This was the first time I decided to paint on a portrait on a non-traditional sized canvas (not A3, A4, A5 etc.) and I really enjoyed it. I think in the future I would love to experiment more with this sort of canvas, particularly for abstract colour studies.


Rheidol River in the evening


A4 Gessoed Board, 
Acrylics, October 2017


Skyline of Rheidol 


A4 Gessoed board, 
Acrylics, October 2017

The two paintings above, ‘Rheidol river in the evening’ and ‘skyline of Rheidol’, I don’t like. For me, they are unsuccessful because they seem too fussy and fragmented. However, this doesn’t mean I despise them completely.

The first painting of the two, ‘Rheidol river in the evening’ was created at a time when I believed I couldn’t paint. I was struggling to overcome the anxiety of attempting more and more paintings and none of them would satisfy me. Although it’s difficult to stand up and try again, these two paintings meant that I could get my anxiety out – and the next few paintings I produced more painterly, abstract and experimental. I stopped trying to look at landscapes in separate parts and rather, as a whole which differs across the painting in tone and shape. As you can see, this first painting was painted on top of multiple times, but each time I was too fussy with the palette knife, marking outlines rather than impressions.

The second painting of the two I like more than the first, partly because when I wasn’t satisfied with the outcome, I didn’t paint over it, and partly because I like the neutral tones, although they are not very accurate. But the fact that I noticed these tones were too contrasting (a comment my tutor also made) helped me realize how important tone is in a landscape, and how tiny, it is often, the differences between one tree in the foreground and the sky in the background. When the tone is accurate across a painting, I don’t notice it is, because it’s too accurate.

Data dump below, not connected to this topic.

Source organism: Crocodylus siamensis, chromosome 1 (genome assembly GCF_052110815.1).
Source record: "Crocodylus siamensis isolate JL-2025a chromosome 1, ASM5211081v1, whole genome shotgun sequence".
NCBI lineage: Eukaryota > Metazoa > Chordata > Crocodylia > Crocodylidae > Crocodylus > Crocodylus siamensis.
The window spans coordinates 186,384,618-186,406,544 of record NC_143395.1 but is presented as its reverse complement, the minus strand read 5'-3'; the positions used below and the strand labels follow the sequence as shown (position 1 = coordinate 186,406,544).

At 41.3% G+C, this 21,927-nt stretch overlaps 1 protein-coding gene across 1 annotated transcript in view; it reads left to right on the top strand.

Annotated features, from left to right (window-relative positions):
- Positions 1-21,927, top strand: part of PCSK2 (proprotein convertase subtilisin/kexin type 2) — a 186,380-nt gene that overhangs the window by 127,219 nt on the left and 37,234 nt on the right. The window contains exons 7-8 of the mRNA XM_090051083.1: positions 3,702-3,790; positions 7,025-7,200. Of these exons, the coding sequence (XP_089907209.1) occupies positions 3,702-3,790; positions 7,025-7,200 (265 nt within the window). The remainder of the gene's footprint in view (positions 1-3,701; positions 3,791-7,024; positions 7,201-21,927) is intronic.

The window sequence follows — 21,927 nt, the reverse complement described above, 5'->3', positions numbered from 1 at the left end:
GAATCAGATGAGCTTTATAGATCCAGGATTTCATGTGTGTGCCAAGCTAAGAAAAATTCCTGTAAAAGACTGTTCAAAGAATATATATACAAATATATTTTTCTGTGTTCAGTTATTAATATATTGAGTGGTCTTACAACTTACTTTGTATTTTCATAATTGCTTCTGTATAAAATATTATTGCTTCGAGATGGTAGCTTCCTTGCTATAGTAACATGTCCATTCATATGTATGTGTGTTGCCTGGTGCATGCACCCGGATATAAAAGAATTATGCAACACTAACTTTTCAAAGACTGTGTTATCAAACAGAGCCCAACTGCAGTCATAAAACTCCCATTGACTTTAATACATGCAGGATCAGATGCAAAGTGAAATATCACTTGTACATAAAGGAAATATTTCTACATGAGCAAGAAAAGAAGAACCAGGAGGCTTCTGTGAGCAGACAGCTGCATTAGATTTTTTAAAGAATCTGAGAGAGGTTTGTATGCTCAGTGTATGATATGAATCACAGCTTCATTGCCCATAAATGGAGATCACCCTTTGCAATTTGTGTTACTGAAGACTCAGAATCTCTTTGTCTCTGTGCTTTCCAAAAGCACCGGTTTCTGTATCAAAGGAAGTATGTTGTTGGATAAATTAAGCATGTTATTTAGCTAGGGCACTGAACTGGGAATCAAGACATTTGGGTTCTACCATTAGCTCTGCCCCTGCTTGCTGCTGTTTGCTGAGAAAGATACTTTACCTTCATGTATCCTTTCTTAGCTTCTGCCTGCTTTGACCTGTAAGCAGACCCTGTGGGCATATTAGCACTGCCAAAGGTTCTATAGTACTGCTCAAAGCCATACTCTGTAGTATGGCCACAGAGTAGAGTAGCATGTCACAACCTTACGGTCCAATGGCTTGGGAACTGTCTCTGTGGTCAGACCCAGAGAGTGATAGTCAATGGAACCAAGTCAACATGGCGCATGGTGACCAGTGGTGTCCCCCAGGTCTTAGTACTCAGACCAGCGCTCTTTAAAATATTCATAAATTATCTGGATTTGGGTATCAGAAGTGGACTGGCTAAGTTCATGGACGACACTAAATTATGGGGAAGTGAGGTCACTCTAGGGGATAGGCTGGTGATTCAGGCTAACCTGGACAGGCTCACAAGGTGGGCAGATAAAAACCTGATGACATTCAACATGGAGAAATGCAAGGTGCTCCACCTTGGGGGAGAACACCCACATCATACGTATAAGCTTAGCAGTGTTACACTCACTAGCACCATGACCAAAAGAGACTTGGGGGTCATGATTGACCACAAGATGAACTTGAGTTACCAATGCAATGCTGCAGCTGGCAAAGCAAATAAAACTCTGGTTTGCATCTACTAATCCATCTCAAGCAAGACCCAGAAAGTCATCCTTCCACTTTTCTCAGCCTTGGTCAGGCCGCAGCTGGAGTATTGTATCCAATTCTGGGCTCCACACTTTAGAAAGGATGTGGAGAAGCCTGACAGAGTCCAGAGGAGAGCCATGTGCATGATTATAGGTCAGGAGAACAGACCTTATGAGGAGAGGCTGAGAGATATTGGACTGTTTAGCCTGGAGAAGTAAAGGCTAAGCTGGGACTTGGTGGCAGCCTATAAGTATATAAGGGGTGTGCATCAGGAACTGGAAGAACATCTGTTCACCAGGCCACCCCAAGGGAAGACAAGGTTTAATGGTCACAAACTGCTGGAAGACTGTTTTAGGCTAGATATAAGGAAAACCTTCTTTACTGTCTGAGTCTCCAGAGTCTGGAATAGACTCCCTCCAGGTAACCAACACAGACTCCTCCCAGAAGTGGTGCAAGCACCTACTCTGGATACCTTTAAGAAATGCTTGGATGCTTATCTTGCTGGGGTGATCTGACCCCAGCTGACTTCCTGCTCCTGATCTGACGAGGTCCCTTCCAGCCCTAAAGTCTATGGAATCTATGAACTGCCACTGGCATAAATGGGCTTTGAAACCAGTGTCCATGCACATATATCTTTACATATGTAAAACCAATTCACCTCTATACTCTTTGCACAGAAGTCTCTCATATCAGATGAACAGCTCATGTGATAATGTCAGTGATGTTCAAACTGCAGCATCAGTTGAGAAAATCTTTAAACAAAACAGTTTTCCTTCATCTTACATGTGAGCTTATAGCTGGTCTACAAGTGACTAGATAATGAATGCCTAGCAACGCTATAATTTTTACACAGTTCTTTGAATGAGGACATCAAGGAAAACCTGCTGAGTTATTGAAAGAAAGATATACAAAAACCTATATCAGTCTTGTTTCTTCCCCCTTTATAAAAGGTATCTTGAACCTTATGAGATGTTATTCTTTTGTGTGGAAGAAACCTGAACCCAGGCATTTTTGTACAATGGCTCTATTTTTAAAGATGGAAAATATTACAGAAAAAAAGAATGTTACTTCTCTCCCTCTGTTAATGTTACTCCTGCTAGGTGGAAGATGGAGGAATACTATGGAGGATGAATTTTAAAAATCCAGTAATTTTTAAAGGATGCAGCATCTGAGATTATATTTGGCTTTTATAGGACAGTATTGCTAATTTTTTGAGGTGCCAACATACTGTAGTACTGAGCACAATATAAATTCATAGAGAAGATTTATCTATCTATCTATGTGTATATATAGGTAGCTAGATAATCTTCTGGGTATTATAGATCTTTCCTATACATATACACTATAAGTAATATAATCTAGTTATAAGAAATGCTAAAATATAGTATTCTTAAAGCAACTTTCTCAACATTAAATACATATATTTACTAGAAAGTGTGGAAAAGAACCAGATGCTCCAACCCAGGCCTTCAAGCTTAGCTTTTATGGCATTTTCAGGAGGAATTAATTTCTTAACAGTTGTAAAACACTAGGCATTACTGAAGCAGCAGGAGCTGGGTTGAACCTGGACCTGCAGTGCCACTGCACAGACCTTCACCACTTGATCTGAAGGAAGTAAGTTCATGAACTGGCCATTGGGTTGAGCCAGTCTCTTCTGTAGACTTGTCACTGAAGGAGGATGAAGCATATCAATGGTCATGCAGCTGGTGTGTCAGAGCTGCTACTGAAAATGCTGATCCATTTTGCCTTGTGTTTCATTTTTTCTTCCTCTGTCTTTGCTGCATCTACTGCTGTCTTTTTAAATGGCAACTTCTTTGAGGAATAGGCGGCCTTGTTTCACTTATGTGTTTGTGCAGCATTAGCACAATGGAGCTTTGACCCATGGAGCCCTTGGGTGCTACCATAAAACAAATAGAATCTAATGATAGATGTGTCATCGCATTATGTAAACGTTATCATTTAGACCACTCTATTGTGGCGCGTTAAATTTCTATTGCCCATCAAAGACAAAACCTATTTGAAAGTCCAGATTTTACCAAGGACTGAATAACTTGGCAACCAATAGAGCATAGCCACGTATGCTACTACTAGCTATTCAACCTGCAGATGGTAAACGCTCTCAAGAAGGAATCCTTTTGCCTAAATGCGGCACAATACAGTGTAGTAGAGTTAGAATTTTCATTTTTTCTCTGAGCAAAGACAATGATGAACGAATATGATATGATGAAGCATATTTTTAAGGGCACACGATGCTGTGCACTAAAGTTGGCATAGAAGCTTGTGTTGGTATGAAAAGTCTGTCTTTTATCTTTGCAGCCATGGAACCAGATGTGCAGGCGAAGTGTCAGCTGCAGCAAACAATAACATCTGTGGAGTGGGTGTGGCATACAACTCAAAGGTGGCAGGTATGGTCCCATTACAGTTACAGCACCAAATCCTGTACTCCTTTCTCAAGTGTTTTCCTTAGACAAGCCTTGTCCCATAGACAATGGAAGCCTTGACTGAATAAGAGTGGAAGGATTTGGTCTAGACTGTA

After reflecting on these paintings a month or so later, I can see my process develop over the semester. After these two, In our module workshops, I was attempting still life paintings in an abstract way.


Still Life Painting 1


A4 Gessoed Board, 
Acrylics, October 2017


Still Life Painting 2


A3 Gessoed Board,
Acrylics, November 2017


Still Life Painting 3


A4 Gessoed Board, 
Acrylics, November 2017

These three still life paintings are abstracts completed in under two hours in our module workshops. In these paintings, I explore techniques, light and colour. The first painting was an experiment about light. That day, the light in the art school looked particularly cold, which is why I used a cold yellow (Lemon Yellow Windsor and Newton Acrylics). The subject was a green cup and it struck me because there were no other bright colours on the still life that my tutor had set up. I used a large brush and watched the minimalistic painting appear. It was an unusual process, one with no intention.

For my second still life painting, I began to get too fussy at the start. I had forgotten about a coloured ground and the board was mostly white with blue plastic jugs and cups painted clumsily onto it. The point of the task was to explore palette knife techniques, and I had been too focused on trying to paint in a repetitive manner I wasn’t used to, instead of exploring what a palette knife could actually do. I told my tutor, “I don’t like it, and can’t get it to look how I want it to,” so, she replied with “make a visual poem” – two words that make an incredibly abstract phrase – and she turned my painting upside-down as she said it. Now, this challenged me. So I created a colour palette and represented light with a very unusual almost graffiti-like style. After, when we walked around the class to look at everyone’s amazing and different interpretations and experimentations with palette knives, I wasn’t afraid to show my painting on an easel, I was remarkably proud.